Well, here we are in 2017, in the worst mess politically in my lifetime. Hatred, xenophobia and bigotry on the rise again, the highest levels of inequality for a century and the prospects of matters getting even worse. It’s worth tracing how we got to this position – and I want to explain the fundamental contradiction at the heart of the thinking of those who got us here.
Starting with Ayn Rand’s novel The Fountainhead in 1943, the economic theory which I call Free Market Fundamentalism slowly began to form. Rand’s 1957 work Atlas Shrugged further developed the idea of the “morality of rational self-interest”. The intellectual baton passed to economist and philosopher Friedrich Hayek, first at the LSE then at the University of Chicago. Hayek won a Nobel Prize in economics in 1974 for work on the theory of money. (One ironic moment in the story was 30 years earlier, when Hayek was elected as a Fellow of the British Academy, nominated by his intellectual arch-rival, John Maynard Keynes.)
13 years Hayek’s junior, Milton Friedman was also at Chicago between 1946 and 1977. The “Chicago school” developed further the ideas which were to form the basis of FMF.
Implementation: Thatcher and beyond
Hayek and Friedman acted as advisers to various right-wing politicians in the USA and elsewhere, including Barry Goldwater and Ronald Reagan. A key moment came in 1975, shortly after Margaret Thatcher had become leader of the Conservative Party. At a Tory policy conference, Thatcher produced a copy of Hayek’s book The Constitution of Liberty, stating “This is what we believe”. Reagan in the USA stated he was much influenced by Hayek. Thatcher and Reagan both appointed ardent Hayek followers to key government posts in their respective governments.
But the first to put Hayekian ideas into practice was Chilean dictator Augosto Pinochet. In 1975, when he wasn’t busy “disappearing” his political opponents, Pinochet implemented free-market reforms which rescued Chile’s economy from some of its ills, at the expense of rapidly rising inequality and poverty. Thatcher and Pinochet remained friends until the latter’s death in 2006. Thatcher lobbied for his release from house arrest in 1999 where he was held pending a request for extradition for alleged human rights abuses.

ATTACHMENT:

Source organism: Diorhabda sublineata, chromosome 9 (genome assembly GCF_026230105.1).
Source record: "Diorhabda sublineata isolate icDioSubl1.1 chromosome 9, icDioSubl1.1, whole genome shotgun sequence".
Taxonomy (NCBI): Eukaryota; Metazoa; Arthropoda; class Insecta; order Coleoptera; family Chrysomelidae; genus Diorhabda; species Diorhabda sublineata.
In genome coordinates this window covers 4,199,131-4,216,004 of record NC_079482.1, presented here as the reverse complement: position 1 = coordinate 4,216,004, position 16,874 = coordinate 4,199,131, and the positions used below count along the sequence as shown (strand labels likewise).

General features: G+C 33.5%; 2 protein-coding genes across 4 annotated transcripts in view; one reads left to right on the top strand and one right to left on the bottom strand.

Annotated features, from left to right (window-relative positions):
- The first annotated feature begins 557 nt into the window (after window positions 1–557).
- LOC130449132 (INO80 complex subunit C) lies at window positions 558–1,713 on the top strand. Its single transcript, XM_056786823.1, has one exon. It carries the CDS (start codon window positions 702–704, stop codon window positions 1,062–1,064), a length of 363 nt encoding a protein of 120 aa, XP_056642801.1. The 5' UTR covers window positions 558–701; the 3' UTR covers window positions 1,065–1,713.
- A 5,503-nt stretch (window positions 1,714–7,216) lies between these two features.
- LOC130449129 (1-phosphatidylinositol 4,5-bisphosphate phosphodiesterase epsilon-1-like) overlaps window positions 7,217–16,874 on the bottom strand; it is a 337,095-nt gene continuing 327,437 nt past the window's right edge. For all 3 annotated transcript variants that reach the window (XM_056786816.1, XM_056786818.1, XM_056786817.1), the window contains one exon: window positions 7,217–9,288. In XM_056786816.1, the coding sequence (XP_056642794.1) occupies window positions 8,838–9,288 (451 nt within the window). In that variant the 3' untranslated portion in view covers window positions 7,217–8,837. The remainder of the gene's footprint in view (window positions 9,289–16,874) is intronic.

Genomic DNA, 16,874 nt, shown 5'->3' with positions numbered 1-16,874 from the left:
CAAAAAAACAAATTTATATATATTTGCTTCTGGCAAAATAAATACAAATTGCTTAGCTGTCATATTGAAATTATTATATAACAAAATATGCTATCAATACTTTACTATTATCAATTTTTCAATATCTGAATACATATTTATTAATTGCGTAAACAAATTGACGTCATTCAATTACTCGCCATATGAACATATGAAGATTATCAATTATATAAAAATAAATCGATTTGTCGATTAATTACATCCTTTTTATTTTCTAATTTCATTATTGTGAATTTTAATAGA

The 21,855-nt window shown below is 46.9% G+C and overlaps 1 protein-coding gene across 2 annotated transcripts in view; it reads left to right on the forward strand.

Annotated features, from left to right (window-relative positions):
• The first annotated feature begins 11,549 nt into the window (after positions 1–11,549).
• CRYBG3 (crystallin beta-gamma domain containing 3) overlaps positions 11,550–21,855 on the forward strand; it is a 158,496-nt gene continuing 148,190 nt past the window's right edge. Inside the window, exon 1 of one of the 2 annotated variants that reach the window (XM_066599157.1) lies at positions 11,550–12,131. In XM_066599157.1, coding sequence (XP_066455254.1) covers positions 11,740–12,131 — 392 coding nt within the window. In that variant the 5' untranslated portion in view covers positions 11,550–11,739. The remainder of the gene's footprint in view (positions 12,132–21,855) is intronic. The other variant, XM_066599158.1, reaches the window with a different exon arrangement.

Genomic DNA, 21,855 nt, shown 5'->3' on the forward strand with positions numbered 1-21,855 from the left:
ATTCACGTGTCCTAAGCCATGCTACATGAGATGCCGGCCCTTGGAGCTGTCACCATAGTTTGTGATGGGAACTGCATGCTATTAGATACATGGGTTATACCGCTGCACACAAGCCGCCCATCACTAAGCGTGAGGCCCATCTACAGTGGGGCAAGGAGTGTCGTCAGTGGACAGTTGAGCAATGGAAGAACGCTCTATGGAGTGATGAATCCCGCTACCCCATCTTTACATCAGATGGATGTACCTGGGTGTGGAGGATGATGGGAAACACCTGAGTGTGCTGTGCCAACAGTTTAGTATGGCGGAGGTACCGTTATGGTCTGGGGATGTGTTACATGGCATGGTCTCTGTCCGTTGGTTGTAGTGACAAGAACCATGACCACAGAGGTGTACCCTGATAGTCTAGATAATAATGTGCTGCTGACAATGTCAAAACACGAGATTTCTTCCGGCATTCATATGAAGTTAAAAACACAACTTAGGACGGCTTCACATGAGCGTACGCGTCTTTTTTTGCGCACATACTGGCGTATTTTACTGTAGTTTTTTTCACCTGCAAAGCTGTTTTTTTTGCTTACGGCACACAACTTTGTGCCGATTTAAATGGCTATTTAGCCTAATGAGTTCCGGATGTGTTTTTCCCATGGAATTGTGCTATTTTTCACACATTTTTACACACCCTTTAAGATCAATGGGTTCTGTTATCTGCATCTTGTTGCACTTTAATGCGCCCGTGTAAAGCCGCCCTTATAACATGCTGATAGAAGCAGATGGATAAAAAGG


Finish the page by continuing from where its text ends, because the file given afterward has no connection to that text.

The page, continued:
One defining strand of FMF thought in the early 1980s was monetarism. There was much talk of the “velocity of circulation” of money and much debate as to what actually counted as money. The resulting policy implementation led to two devastating recessions, in 1980 and 1984, which saw off much of British manufacturing industry, never to return.
As virtually all of the economic growth was hoovered up by the richest 1% of the population, money flowed secretly into the coffers of various right-wing “think tanks”. Hayek himself had been instrumental in the founding of one of these notorious bodies: the Institute of Economic Affairs. Another think tank, the Centre for Policy Studies, was co-founded by Keith Joseph, Thatcher’s Secretary of State and propagated Hayekian ideas. A third, Policy Exchange, co-founded in 2002 by Tory ex-Ministers Michael Gove and Francis Maude, pursues the same propaganda war. Common features of these organisations are their bland, neutral-sounding names, their extreme right-wing agenda and the lack of transparency in their funding sources. More information can be found at the Transparify and WhoFundsYou websites and my earlier blog post Think Tanks? More Like the Thought Police!
A key problem for the proponents of Free Market Fundamentalism is when rigorous pursuit of their policies for over 30 years fails to deliver us all to the promised land. Thorns in their side are those intellectuals and independent-minded people who point out the failure of this policy – most spectacularly in the 2007-8 economic crash, but also in low economic growth, massive tax avoidance, chronic underfunding of public services and rampant rises in inequality and poverty. For Chilean dictator Pinochet, the solution was simple: lock up and kill your political opponents.
But in liberal democracies such as the UK and USA, a more subtle approach is needed. For right-wing politicians, this has mainly taken the form of the consistent application of propaganda (i.e. lies) to deflect criticism away from their policies which have caused the problems. The best two examples of this since 2010 in the UK are the vilification of the poor (including highly misleading distortions about benefit fraud) and putting the blame for the 2008 global recession on the then Labour Government.